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  5. "Chama uma ambulância!"

"Chama uma ambulância!"

Translation:Call an ambulance!

October 24, 2013


  • 2327

Why not the imperative? Chame instead of chama Paulenrique?


Lahure, it is actually imperative =) there are many ways to express imperatives in Portguese, according to the pronoun. chama (tu), chame (você). They both mean "call".


Both imperative, yes, but 'chame' would be a colloquial term, for, say, when refering to a stranger (usually older) person, you adress him with 'chame' :)


English natives, please. Do you really say in real life "Call AN ambulance"? or does "Call THE ambulance" sound more real?

  • 2327

We would generally say AN ambulance because the term 'Call THE ambulance' implies that there is only ONE ambulance. This could be true in a very small town I suppose.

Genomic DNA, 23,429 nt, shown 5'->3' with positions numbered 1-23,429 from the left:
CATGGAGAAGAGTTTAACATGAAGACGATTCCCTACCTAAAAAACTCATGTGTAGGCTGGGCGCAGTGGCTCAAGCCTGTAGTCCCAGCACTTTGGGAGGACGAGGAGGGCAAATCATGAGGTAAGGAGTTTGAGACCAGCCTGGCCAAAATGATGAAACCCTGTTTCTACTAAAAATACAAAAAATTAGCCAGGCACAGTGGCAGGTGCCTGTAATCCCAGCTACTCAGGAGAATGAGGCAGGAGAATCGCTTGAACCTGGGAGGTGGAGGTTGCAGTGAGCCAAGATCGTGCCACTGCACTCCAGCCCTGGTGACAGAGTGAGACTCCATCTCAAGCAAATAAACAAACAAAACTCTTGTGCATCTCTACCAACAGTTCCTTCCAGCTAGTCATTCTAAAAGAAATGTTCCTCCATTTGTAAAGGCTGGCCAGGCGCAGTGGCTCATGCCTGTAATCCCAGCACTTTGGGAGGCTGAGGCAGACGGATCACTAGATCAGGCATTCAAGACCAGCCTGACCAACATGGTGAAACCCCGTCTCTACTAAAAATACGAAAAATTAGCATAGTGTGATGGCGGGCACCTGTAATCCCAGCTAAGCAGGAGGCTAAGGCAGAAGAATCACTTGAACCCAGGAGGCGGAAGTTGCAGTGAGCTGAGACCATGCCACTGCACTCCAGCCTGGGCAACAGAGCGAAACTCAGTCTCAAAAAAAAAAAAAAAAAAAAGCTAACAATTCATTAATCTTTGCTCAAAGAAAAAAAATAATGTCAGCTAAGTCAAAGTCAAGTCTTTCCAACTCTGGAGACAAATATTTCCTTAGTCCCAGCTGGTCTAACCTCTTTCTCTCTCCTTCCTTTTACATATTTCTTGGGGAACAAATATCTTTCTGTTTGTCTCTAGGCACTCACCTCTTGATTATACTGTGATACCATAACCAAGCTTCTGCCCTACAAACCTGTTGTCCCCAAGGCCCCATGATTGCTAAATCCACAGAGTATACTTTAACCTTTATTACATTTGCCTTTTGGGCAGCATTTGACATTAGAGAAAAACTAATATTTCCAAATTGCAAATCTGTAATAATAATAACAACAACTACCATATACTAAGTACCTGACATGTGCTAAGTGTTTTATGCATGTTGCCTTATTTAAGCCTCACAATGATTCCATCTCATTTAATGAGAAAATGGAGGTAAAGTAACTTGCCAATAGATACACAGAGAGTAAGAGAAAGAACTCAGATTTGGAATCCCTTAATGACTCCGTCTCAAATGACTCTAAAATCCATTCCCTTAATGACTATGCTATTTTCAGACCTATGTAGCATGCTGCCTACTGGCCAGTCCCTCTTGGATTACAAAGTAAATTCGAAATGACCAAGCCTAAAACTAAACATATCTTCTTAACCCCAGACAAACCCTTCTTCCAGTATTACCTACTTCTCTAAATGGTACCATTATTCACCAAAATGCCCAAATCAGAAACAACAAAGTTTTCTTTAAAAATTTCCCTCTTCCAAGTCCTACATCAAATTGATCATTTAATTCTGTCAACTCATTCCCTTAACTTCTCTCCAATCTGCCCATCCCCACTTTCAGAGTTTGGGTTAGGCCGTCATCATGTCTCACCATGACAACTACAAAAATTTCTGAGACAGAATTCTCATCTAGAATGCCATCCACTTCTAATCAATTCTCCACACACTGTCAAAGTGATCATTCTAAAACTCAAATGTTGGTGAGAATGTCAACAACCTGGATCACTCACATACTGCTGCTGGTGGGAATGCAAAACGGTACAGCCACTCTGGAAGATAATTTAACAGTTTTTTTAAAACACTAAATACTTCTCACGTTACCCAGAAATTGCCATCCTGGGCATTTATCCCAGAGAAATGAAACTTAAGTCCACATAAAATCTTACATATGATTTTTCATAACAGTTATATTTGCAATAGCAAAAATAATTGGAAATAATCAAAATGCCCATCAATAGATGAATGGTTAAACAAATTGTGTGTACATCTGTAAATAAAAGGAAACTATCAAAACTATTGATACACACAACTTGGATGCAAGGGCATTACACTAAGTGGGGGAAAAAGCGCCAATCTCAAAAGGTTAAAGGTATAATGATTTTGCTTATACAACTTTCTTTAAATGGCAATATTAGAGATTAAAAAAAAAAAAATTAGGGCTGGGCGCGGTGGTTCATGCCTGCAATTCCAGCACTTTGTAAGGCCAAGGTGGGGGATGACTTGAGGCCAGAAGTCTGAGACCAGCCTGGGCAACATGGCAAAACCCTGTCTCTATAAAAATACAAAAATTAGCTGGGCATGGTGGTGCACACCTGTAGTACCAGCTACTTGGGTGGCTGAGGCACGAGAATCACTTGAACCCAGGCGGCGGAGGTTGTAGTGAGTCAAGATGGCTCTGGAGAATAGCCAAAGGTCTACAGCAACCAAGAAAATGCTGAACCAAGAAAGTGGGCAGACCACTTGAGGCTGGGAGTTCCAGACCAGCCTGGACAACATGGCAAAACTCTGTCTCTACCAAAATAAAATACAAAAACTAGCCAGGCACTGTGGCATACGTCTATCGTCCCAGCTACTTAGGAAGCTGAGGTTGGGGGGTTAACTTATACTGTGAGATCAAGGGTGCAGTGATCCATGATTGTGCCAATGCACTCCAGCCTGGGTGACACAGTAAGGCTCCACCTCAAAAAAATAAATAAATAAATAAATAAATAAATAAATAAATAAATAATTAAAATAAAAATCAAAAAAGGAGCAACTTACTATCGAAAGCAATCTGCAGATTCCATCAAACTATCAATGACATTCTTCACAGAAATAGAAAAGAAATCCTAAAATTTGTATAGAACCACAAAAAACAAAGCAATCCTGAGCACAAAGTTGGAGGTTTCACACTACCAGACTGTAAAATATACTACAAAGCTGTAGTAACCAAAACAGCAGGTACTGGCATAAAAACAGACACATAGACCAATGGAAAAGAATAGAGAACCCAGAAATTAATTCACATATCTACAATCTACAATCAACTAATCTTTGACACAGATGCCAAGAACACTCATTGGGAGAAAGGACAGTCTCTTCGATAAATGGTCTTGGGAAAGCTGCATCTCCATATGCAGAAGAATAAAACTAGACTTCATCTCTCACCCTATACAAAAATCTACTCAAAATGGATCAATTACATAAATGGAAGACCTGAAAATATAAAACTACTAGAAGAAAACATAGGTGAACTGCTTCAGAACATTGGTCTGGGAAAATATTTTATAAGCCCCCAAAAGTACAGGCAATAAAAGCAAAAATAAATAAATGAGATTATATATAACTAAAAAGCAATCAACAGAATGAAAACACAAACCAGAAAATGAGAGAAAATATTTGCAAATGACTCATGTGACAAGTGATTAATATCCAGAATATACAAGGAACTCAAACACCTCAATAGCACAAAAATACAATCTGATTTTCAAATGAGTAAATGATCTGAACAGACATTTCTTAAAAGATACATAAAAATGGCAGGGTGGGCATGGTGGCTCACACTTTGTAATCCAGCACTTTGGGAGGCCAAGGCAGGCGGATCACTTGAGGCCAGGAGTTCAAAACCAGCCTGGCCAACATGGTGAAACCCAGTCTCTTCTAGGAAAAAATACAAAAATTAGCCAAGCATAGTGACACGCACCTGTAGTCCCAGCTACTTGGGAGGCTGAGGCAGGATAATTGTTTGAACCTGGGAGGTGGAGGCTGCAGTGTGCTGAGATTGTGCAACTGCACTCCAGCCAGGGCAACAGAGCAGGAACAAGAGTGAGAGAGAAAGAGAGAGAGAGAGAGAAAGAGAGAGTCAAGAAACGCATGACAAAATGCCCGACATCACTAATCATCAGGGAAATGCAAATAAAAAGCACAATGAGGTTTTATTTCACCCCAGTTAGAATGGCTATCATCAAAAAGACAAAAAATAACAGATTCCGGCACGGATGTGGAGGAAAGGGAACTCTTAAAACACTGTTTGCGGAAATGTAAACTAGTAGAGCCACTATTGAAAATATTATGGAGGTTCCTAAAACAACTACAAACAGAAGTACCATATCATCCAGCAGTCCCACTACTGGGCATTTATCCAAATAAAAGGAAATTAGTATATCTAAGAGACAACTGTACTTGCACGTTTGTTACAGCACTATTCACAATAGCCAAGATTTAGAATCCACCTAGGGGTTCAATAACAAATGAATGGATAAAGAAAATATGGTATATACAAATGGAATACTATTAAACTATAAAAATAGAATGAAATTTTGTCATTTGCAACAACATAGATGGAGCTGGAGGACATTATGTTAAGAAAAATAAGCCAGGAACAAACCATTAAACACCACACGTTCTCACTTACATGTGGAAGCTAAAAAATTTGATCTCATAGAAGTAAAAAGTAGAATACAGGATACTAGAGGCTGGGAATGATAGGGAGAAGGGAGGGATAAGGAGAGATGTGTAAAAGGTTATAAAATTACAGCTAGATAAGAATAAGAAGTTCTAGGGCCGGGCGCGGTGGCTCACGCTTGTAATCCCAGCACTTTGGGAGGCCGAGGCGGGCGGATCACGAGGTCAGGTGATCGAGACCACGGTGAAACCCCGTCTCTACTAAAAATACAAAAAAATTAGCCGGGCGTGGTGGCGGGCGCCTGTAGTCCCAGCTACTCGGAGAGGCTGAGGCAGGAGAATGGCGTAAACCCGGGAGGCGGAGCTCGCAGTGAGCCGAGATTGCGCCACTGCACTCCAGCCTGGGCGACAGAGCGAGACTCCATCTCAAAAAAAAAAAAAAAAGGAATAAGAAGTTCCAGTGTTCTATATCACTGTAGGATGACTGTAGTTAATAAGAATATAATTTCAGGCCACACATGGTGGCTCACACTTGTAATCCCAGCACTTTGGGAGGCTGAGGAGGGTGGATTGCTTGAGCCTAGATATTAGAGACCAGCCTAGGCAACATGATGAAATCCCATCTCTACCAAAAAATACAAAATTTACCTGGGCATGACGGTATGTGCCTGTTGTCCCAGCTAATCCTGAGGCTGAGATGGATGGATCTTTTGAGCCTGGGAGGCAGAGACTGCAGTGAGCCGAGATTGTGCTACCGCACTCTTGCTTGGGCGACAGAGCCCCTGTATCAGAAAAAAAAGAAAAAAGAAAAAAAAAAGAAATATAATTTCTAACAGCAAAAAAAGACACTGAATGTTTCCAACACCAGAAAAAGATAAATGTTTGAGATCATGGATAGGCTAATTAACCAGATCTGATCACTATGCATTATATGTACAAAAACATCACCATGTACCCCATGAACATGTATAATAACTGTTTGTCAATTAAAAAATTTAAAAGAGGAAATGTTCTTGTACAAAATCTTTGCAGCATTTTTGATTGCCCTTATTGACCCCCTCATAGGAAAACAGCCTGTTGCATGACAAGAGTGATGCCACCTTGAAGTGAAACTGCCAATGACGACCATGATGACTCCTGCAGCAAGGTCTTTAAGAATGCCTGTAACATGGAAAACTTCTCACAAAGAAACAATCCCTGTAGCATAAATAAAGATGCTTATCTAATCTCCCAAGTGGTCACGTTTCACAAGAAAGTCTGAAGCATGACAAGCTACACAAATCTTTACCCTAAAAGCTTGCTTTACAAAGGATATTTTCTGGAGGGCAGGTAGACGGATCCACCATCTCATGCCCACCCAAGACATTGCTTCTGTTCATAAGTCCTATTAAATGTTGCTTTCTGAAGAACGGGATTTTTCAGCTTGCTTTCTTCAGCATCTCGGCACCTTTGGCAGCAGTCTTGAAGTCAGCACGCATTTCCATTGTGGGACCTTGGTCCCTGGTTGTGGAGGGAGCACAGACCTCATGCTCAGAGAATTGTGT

Call THE ambulance is used when it has become habitual (i.e. someone who constantly calls for an ambulance in order to be delivered to the hospital). This individual is referred to as a "frequent flyer."


I undetstand that Chama and Chame could be used depending on who the person is giving the instruction to, but I think Chame should be used as it represents the 'swapping tracks', in this case, a to e better when giving an instruction. Also DuoLingo is 90% + about Você and in this form, I think I am right in saying that you always 'swap tracks' when giving an instruction?


I've been told that ligar is more common for "call by phone". Is it different for ambulances, or just duo's preferred verb?


Ligar is To Phone - the original European Portuguese and the more formal way. Chamar is To Call but the Brazilians use it like the American English of To Phone someone. Chamar should be accepted here if it's not.

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